Citroën C3 review

Category: Small car

Section: Performance & drive

Available fuel types:diesel, petrol
Available colours:
Citroën C3 2021 rear static
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RRP £14,180What Car? Target Price from£13,316
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Performance & drive

What it’s like to drive, and how quiet it is

Engine, 0-60mph and gearbox

The pick of the Citroën C3 engine range has to be the 108bhp 1.2-litre petrol (badged PureTech 110). With a 0-62mph time of 9.4sec, it has plenty of pep to its step whether you’re nipping into a gap on a roundabout or merging on to the motorway. Yes, there is a cheaper PureTech 83, but this feels underpowered and you often need to use full power just to keep up with traffic.

Meanwhile, the 99bhp 1.5-litre diesel (badged BlueHDi 100) has plenty of shove from low revs, but since this engine is much more expensive than the PureTech 110, it's very hard to recommend unless you do an awful lot of miles. 

All Citroën C3 models come with a manual gearbox as standard. Should you want an automatic, you can only have one with our favourite engine, the PureTech 110.

Suspension and ride comfort

Citroën has gone soft with the C3, choosing to make its suspension squidgy and with plenty of travel. As a result, it lollops over bigger bumps, bouncing you skyward and then sucking you back down to the ground again. If you're thinking that doesn't sound very comfortable, well, that's because it isn't.

And because the Citroën C3’s body control is so loose, it never really stops moving around, even over smaller undulations. To make matters worse, over potholes and sharp-edged bumps, there's often a nasty jolt as the suspension struggles to cope. The Ford Fiesta, Seat Ibiza and VW Polo are all far more comfortable alternatives.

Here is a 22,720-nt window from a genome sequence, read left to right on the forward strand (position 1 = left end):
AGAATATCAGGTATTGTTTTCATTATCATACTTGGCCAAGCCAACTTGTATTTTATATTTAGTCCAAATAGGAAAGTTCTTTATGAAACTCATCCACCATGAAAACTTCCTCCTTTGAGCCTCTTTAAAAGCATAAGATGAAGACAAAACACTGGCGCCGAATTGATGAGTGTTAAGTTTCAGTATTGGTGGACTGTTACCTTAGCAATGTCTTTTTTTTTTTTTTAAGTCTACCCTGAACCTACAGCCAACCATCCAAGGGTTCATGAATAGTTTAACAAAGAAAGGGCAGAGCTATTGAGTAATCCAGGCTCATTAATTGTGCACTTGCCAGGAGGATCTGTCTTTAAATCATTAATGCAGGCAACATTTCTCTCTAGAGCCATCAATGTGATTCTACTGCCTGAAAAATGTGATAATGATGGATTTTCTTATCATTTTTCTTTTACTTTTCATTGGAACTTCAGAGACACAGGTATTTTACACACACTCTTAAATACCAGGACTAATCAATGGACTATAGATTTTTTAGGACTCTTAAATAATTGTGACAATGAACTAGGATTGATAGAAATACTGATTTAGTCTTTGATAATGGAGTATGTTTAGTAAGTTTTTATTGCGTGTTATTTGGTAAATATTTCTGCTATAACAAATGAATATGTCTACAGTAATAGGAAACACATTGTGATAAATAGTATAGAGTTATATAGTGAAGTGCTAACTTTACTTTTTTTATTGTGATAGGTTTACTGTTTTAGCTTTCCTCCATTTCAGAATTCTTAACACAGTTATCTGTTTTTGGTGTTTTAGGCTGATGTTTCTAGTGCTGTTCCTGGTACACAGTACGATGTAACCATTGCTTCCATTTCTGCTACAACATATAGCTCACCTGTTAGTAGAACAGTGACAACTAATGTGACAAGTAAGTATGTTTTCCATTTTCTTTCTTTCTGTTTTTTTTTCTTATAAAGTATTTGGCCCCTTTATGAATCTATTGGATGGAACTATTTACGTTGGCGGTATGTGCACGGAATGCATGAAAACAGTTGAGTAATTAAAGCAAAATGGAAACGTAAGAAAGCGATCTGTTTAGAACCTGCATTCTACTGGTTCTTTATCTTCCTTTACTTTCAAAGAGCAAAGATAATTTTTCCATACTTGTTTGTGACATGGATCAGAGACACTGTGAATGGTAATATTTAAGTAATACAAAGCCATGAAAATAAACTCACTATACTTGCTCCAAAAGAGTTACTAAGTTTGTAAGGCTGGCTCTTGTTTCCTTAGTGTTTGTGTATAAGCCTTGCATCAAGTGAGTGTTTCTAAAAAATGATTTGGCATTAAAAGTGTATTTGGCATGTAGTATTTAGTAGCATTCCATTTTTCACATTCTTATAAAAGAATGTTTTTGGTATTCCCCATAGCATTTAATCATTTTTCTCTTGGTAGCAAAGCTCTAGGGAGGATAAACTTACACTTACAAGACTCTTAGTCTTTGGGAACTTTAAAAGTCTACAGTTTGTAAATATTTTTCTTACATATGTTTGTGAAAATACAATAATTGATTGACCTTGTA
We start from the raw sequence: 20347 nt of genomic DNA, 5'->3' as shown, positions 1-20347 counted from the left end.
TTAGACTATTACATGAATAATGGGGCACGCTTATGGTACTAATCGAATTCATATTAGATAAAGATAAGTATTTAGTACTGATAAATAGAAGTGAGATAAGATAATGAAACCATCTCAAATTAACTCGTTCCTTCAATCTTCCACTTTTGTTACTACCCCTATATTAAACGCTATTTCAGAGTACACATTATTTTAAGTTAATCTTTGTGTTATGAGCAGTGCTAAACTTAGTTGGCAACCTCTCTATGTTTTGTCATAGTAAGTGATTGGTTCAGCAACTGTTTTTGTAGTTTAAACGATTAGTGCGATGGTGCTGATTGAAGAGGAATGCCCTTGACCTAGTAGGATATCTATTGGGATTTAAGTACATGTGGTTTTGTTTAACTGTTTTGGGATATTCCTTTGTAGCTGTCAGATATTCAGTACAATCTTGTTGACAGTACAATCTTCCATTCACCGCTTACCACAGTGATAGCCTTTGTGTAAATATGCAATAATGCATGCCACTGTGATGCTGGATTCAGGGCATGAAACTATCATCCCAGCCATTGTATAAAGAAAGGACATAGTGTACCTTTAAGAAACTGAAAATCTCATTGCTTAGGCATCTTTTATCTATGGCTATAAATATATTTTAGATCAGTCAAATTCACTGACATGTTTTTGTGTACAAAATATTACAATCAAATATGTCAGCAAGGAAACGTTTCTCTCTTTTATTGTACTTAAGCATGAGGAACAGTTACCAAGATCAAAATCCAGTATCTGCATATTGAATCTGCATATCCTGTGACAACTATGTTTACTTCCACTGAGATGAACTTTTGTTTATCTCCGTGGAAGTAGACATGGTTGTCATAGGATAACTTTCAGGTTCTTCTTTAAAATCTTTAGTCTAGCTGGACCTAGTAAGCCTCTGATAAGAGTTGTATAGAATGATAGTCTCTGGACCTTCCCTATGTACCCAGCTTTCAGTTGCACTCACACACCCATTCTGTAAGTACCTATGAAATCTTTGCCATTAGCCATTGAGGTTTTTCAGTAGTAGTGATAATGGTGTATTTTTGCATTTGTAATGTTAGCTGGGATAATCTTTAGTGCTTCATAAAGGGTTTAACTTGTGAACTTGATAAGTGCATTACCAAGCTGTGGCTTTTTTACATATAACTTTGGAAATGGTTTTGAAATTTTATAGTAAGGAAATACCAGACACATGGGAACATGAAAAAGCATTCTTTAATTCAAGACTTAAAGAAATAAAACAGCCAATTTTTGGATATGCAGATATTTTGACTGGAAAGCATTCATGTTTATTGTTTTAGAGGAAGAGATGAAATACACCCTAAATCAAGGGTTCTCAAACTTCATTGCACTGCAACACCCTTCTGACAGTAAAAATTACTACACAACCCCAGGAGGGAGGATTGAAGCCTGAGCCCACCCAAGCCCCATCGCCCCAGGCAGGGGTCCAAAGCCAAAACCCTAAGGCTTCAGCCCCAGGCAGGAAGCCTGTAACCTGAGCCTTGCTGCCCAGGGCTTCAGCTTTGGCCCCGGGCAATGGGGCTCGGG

Citroën C3 2021 rear static

Handling

Because of its super-soft suspension, the Citroën C3 feels rather more old-fashioned to drive than its sharp looks would suggest, with huge amounts of body lean through corners. And, while the steering is relatively accurate, it's far too light to give you much confidence when driving on faster roads.

As a result, you have to really concentrate on placing the nose of the car through corners, whereas this process is far more intuitive in rivals, including the Fiesta, Ibiza and Polo. All of those cars feel far more composed through corners, too.

Noise and vibration

The Citroën C3’s petrol engines tend to be quite thrummy, but no more so than rivals that also use three-cylinder engines. You're more aware of this noise in the PureTech 83 than the 110, simply because the former needs to be worked harder.

Meanwhile, the diesel BlueHDi 100 is gruff and sends plenty of vibration through the pedals and steering wheel. However, at faster speeds, wind and tyre noise in the C3 aren’t excessive compared with other small cars. 

Most frustrating, though is that the brake and clutch pedals aren’t very positive, so the C3 is very hard to drive smoothly in town. And compared to the Fiesta’s light and precise manual gearbox, the woolly, long-throw shift in the Citroën C3 feels more akin to stirring an old tin of emulsion.

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